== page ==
5) Senneliers: Not a huge fan of these pastels. Some of them are wonderful, but the inconsistency is not good. My very first set of good quality artist pastels were these, and I loved them until I tried other brands, and in my opinion the Senneliers just don't hold up. I've seen people complain about the brittle quality and I've run into that. After just stating that when pastels break apart when you unwrap them it isn't necessarily the fault of the brand, that's true, but I have had more problems with crumbling Senneliers than any other brand. I have had better luck with the open stock sticks I've bought off the shelf, but only a little. Even with the crumbling and breaking, my biggest complaint is how inconsistent they are in performance. Some of the colors are fine, in fact I would say most of them are quite good, but some of them are really bad. I've had Senneliers that don't work well at all, they are so scratchy and/or crumbly. The colors are nice, a lot like the Schminckes in that they are classically beautiful being around for as long or longer than the Schminckes. It isn't that they are bad, quite the opposite, in fact a lot of people just love Senneliers. I just find that there are other brands that perform just as well as these, only they don't have the problems. That being said, I do have quite a few of these pastels and I use them frequently. Whenever I come across one that is too scratchy or doesn't perform well I just toss it away. I would be a little miffed if I was just starting out and bought a large set of these pastels and couldn't use several of them though. That's just not acceptable, in my opinion.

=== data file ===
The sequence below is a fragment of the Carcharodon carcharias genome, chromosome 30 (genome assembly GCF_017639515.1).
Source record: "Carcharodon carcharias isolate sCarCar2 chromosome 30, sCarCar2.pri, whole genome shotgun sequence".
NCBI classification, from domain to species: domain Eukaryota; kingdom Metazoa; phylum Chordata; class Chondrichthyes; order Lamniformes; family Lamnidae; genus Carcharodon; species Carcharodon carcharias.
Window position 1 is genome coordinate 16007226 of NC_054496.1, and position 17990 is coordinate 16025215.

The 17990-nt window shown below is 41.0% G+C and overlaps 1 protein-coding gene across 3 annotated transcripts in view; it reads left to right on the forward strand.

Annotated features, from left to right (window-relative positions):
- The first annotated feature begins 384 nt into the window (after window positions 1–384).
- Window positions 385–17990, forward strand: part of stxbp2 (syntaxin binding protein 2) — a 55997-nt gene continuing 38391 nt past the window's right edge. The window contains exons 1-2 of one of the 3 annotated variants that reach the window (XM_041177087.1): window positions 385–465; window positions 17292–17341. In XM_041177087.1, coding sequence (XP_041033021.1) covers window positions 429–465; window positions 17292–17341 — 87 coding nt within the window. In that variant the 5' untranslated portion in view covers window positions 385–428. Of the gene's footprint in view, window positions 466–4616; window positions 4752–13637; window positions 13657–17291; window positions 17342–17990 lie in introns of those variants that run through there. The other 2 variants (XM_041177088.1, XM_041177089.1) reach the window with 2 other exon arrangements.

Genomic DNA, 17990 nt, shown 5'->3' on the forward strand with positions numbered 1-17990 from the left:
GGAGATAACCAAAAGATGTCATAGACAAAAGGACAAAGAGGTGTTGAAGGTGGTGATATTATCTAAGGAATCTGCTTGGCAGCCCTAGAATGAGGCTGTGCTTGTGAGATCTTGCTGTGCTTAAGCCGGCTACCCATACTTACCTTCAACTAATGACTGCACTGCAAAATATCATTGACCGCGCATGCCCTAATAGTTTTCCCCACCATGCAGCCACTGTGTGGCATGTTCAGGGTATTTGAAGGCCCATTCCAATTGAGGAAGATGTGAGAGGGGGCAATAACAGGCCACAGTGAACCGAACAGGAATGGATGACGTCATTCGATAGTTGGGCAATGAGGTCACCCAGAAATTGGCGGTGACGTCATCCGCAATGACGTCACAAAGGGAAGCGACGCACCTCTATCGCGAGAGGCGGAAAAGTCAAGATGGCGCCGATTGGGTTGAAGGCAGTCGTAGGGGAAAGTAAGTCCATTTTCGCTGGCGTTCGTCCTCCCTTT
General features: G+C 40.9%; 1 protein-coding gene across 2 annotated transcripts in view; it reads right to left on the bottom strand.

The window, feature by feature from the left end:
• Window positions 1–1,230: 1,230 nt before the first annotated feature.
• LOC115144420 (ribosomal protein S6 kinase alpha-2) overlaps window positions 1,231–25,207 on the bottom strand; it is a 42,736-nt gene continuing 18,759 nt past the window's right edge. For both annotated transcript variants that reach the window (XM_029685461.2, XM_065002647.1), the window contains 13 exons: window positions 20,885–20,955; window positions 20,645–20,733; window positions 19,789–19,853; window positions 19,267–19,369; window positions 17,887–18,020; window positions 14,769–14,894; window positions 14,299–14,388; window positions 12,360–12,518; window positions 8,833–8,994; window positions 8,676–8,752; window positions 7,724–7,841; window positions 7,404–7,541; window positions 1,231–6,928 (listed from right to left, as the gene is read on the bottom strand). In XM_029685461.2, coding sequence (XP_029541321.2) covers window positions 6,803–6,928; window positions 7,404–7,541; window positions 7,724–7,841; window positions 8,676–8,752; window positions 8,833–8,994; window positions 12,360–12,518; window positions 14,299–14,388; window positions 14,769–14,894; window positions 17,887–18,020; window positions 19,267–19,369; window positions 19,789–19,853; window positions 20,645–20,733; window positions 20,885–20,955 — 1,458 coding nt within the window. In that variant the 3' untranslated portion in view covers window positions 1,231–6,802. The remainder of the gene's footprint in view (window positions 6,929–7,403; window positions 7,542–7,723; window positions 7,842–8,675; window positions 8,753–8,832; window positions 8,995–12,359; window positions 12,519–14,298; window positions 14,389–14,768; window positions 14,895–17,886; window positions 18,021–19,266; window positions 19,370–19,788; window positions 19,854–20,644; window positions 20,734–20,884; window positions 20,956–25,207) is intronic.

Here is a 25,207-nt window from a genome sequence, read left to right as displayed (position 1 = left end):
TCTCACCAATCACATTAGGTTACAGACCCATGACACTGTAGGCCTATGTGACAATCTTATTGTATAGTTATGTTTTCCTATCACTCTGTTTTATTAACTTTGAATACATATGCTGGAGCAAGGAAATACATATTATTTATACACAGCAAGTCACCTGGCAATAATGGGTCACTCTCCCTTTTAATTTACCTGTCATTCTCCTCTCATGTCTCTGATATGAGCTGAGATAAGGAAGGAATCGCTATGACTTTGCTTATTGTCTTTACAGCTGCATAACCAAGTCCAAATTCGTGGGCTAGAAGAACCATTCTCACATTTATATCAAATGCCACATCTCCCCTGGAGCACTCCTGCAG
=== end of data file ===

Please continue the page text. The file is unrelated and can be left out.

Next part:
6) Grumbachers: these pastels are very similar in performance to the Rembrandts, only without the color range. I got an old set of 120, some are square and some are round. I think the square pastels are supposed to be a little harder than the round ones, but I can't really tell the difference. They are nice to use as the backbone of a painting, the same way the Rembrandts and Unison/Richeson pastels are, and there are a few distinct colors that I really like. There is a nice deep ultramarine that is just super for doing dark water and deep blue skies. I like the way the white performs too, it is great for blending over the top. Again, they just seem to have a nice consistent quality to them which I like, but the colors seem to be pretty limited. The set I have has two sticks of each color, so there are only 60 different colors. Still, I have a hard time finding the right brown or green when I need it, so I never seem to be able to use them for much more than blocking in a painting with just a few exceptions. Quality is good, performance is good, but I guess I just don't have enough colors. I have looked at other more complete sets of these on line, however, and I really don't see quite the range or beauty of colors from other brands. They are kind of rough and scratchy sometimes, like they contain pumice powder, but they lay down colors very smoothly. Most of the colors have that kind of staining quality of the dark Unisons, where you rub and blend them in and they seem to grow more intense, which I like a lot.